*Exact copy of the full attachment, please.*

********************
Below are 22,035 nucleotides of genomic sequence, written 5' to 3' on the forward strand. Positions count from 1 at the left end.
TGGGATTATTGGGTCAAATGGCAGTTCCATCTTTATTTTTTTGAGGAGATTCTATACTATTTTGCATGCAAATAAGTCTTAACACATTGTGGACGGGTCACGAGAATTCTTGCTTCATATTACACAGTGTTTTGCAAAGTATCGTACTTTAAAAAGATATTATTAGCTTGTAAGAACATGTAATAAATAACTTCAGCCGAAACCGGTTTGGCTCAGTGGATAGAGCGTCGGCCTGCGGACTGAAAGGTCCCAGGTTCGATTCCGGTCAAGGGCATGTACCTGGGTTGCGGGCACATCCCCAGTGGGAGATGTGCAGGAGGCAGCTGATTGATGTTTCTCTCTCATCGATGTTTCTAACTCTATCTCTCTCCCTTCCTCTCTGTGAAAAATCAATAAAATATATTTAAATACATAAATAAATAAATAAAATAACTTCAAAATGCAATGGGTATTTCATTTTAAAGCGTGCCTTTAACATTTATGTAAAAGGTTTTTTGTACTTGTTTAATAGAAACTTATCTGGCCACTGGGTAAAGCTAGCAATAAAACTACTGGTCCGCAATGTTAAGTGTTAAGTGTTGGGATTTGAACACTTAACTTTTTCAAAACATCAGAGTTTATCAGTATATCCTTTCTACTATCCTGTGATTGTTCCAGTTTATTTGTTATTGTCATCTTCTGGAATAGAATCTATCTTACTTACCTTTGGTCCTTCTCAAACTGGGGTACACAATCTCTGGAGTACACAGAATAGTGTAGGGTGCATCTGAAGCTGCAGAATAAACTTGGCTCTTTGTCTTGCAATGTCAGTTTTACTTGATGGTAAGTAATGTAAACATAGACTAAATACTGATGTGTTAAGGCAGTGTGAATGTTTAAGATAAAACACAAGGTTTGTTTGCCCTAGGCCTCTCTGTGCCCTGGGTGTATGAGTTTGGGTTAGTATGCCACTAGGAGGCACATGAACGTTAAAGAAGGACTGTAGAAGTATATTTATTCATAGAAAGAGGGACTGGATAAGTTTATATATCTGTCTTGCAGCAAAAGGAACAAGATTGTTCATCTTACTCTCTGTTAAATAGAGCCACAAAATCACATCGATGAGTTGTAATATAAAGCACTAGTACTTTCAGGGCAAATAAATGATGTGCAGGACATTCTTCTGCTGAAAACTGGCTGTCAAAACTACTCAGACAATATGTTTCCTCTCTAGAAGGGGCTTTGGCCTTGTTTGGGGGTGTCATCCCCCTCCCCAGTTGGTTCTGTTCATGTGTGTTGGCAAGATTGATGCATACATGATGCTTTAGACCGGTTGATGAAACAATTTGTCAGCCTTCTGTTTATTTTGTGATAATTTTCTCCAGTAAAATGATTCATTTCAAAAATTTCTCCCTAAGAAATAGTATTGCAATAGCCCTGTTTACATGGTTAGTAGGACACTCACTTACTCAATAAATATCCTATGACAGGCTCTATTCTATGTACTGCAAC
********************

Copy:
Below are 22,035 nucleotides of genomic sequence, written 5' to 3' on the forward strand. Positions count from 1 at the left end.
TGGGATTATTGGGTCAAATGGCAGTTCCATCTTTATTTTTTTGAGGAGATTCTATACTATTTTGCATGCAAATAAGTCTTAACACATTGTGGACGGGTCACGAGAATTCTTGCTTCATATTACACAGTGTTTTGCAAAGTATCGTACTTTAAAAAGATATTATTAGCTTGTAAGAACATGTAATAAATAACTTCAGCCGAAACCGGTTTGGCTCAGTGGATAGAGCGTCGGCCTGCGGACTGAAAGGTCCCAGGTTCGATTCCGGTCAAGGGCATGTACCTGGGTTGCGGGCACATCCCCAGTGGGAGATGTGCAGGAGGCAGCTGATTGATGTTTCTCTCTCATCGATGTTTCTAACTCTATCTCTCTCCCTTCCTCTCTGTGAAAAATCAATAAAATATATTTAAATACATAAATAAATAAATAAAATAACTTCAAAATGCAATGGGTATTTCATTTTAAAGCGTGCCTTTAACATTTATGTAAAAGGTTTTTTGTACTTGTTTAATAGAAACTTATCTGGCCACTGGGTAAAGCTAGCAATAAAACTACTGGTCCGCAATGTTAAGTGTTAAGTGTTGGGATTTGAACACTTAACTTTTTCAAAACATCAGAGTTTATCAGTATATCCTTTCTACTATCCTGTGATTGTTCCAGTTTATTTGTTATTGTCATCTTCTGGAATAGAATCTATCTTACTTACCTTTGGTCCTTCTCAAACTGGGGTACACAATCTCTGGAGTACACAGAATAGTGTAGGGTGCATCTGAAGCTGCAGAATAAACTTGGCTCTTTGTCTTGCAATGTCAGTTTTACTTGATGGTAAGTAATGTAAACATAGACTAAATACTGATGTGTTAAGGCAGTGTGAATGTTTAAGATAAAACACAAGGTTTGTTTGCCCTAGGCCTCTCTGTGCCCTGGGTGTATGAGTTTGGGTTAGTATGCCACTAGGAGGCACATGAACGTTAAAGAAGGACTGTAGAAGTATATTTATTCATAGAAAGAGGGACTGGATAAGTTTATATATCTGTCTTGCAGCAAAAGGAACAAGATTGTTCATCTTACTCTCTGTTAAATAGAGCCACAAAATCACATCGATGAGTTGTAATATAAAGCACTAGTACTTTCAGGGCAAATAAATGATGTGCAGGACATTCTTCTGCTGAAAACTGGCTGTCAAAACTACTCAGACAATATGTTTCCTCTCTAGAAGGGGCTTTGGCCTTGTTTGGGGGTGTCATCCCCCTCCCCAGTTGGTTCTGTTCATGTGTGTTGGCAAGATTGATGCATACATGATGCTTTAGACCGGTTGATGAAACAATTTGTCAGCCTTCTGTTTATTTTGTGATAATTTTCTCCAGTAAAATGATTCATTTCAAAAATTTCTCCCTAAGAAATAGTATTGCAATAGCCCTGTTTACATGGTTAGTAGGACACTCACTTACTCAATAAATATCCTATGACAGGCTCTATTCTATGTACTGCAAC